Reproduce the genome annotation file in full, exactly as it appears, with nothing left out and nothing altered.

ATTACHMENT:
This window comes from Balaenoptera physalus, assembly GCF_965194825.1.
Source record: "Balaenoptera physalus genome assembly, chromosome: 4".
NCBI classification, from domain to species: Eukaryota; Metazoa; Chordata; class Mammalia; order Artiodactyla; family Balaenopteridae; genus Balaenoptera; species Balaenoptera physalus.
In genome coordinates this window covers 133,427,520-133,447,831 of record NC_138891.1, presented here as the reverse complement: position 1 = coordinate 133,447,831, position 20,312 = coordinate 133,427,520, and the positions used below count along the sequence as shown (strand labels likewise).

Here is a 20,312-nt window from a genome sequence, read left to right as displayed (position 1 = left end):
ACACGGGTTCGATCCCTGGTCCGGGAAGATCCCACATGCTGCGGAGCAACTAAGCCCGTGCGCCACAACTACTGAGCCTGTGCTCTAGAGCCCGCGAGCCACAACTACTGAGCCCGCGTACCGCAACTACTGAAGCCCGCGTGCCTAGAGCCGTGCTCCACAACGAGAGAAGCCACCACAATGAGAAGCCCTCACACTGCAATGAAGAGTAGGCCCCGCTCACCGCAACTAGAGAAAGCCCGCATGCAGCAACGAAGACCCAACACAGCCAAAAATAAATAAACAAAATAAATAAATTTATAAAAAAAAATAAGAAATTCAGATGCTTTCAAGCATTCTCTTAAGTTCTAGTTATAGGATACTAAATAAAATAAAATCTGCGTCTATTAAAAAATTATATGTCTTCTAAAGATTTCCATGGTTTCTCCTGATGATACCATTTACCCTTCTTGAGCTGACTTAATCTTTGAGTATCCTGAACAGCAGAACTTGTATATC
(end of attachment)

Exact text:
This window comes from Balaenoptera physalus, assembly GCF_965194825.1.
Source record: "Balaenoptera physalus genome assembly, chromosome: 4".
NCBI classification, from domain to species: Eukaryota; Metazoa; Chordata; class Mammalia; order Artiodactyla; family Balaenopteridae; genus Balaenoptera; species Balaenoptera physalus.
In genome coordinates this window covers 133,427,520-133,447,831 of record NC_138891.1, presented here as the reverse complement: position 1 = coordinate 133,447,831, position 20,312 = coordinate 133,427,520, and the positions used below count along the sequence as shown (strand labels likewise).

Here is a 20,312-nt window from a genome sequence, read left to right as displayed (position 1 = left end):
ACACGGGTTCGATCCCTGGTCCGGGAAGATCCCACATGCTGCGGAGCAACTAAGCCCGTGCGCCACAACTACTGAGCCTGTGCTCTAGAGCCCGCGAGCCACAACTACTGAGCCCGCGTACCGCAACTACTGAAGCCCGCGTGCCTAGAGCCGTGCTCCACAACGAGAGAAGCCACCACAATGAGAAGCCCTCACACTGCAATGAAGAGTAGGCCCCGCTCACCGCAACTAGAGAAAGCCCGCATGCAGCAACGAAGACCCAACACAGCCAAAAATAAATAAACAAAATAAATAAATTTATAAAAAAAAATAAGAAATTCAGATGCTTTCAAGCATTCTCTTAAGTTCTAGTTATAGGATACTAAATAAAATAAAATCTGCGTCTATTAAAAAATTATATGTCTTCTAAAGATTTCCATGGTTTCTCCTGATGATACCATTTACCCTTCTTGAGCTGACTTAATCTTTGAGTATCCTGAACAGCAGAACTTGTATATC